Not quite, but we are getting closer. Last year when we were mired in bad news caused by a bruising election cycle and a global economy crushed by the fear and devastation of the Covid-19 pandemic, we encouraged your patience as we shared our optimism about the potential for a robust recovery. Spring is showing us there are green shoots starting to emerge, in our winter weary landscapes as well as the economy. U.S. hiring surged in the first quarter. The recovery is being driven by a rapid distribution of the Covid-19 vaccine. In the U.S. we are now capable of vaccinating over 2.5 million people a day, getting ever closer to our community immunity goals. As more people are vaccinated against Covid-19, businesses are increasing capacity, and Americans are shopping, dining out and traveling. Fear is subsiding and consumers flush with cash after receiving federal stimulus checks are returning to pre-pandemic spending patterns.
A healthy economy with higher demand for goods and services and lower unemployment, can cause inflation. We have not experienced inflation much in recent times but some of us of a certain age can remember when it was a harsh reality. There are areas of the economy where price increases are showing up. Case in point, shortly after we moved into our new office, we experienced a hailstorm that damaged our roof enough to warrant its replacement. When the roofer recently was able to get to the job, he informed us that the metal that had been used for our roof just 2 years ago, had doubled in price. When inflation occurs, the Federal Reserve will typically begin to raise interest rates, causing the economy to slow. Rate hikes cause anxiety in the markets and we have witnessed some recent volatility due to that fear. Rising rates would mean companies that have been able to borrow money at rock-bottom prices, will have difficulty funding new investment. Anticipating that possibility, investors recently began to take profits from the biggest names in the technology sector. Tesla for example, recently saw significant profit taking after a sizable run up in price, and it was added to the S&P 500 index at the end of 2020.
There is talk that the Federal Reserve will start raising rates in the first quarter of 2021. We think it might take a bit longer based on the Fed’s desire to get the U.S. back to full employment. Additionally, the Fed has indicated that it is comfortable allowing inflation to run “hot” — above its 2% target — for a period of time if monetary policy is helping to hasten job creation amid elevated unemployment. If rates start to rise, we do expect volatility in both stock and bond markets. We have continued to refine our investment portfolios with that in mind. Core taxable and municipal bonds can provide stability when markets get choppy, and we have been adding those higher quality bonds to client portfolios over the last year. When we take a step back and look at the most recent short-term volatility with a long-term perspective it is easy to be excited about the future. The trends of digitization and innovation are still going to be what drives business long-term. We are invested with that in mind and our portfolios are designed to weather short-term uncertainty so our clients can have long-term success.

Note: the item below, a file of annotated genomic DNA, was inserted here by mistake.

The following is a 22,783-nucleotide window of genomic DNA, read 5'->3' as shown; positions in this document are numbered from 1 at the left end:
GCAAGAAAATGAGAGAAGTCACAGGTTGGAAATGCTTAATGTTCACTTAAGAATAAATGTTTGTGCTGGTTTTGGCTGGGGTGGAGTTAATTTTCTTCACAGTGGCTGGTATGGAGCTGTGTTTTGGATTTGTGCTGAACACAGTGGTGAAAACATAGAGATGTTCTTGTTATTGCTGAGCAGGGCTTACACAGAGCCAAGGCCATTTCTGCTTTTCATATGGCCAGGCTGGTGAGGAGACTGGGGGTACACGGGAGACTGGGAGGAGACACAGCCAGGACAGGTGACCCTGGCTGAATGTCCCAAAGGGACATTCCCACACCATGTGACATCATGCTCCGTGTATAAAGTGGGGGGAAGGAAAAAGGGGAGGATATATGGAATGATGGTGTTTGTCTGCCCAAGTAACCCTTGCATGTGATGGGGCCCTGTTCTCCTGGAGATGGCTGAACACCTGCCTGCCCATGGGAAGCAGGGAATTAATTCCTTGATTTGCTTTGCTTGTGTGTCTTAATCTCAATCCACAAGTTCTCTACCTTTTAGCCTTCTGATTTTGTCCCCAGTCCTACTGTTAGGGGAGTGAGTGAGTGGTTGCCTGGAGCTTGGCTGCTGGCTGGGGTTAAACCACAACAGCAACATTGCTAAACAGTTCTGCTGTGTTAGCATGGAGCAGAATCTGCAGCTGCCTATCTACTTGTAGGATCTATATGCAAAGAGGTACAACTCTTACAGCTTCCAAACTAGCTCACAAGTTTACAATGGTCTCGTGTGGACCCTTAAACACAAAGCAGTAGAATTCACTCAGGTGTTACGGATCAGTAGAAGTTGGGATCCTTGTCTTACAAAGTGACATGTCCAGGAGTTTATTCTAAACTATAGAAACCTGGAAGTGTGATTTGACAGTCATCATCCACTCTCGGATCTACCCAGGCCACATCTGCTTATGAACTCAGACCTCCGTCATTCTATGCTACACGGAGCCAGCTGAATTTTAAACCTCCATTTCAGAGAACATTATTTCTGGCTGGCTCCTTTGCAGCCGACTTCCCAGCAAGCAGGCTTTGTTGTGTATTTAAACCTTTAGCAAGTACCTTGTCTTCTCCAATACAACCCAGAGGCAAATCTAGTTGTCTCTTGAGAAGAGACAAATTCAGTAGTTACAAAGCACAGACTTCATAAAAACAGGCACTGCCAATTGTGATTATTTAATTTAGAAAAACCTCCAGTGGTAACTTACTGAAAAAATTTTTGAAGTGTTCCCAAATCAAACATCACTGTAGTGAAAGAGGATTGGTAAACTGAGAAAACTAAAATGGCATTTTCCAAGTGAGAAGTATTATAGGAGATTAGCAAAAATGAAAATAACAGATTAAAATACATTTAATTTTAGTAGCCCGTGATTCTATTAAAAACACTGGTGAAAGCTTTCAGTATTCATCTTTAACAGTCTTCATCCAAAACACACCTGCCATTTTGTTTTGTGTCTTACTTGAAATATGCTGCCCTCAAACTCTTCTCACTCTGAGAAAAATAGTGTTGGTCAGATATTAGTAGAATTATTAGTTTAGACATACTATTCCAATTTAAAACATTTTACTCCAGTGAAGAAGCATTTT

Our mission as your investment advisor remains unchanged but in many ways our business will never be the same, post pandemic. Over the past year we have continued to meet with most of you at our regularly scheduled times for review. The Zoom meeting became the super star of the pandemic lock down. Luckily, we had adopted that technology several years ago as we dealt with an ever more global client base. Most of us here at BF&A have been vaccinated and we have resumed meeting with clients in our Sunset Road office. Moving forward, you will have the choice of coming in for a face-to-face meeting or remote conferencing. We look forward to talking soon, in whatever way is most convenient for you.
Thank you. We appreciate you.
All the best-
— Priscilla "Cilla" McKinley
President - Brent Forrest & Associates LLC
*Brent Forrest & Associates, LLC may discuss and display, charts, graphs, formulas, and specific holdings which are not intended to be used by themselves to determine which securities to buy or sell, or when to buy or sell them. These are offered with limited information and should not be used on their own to make investment decisions.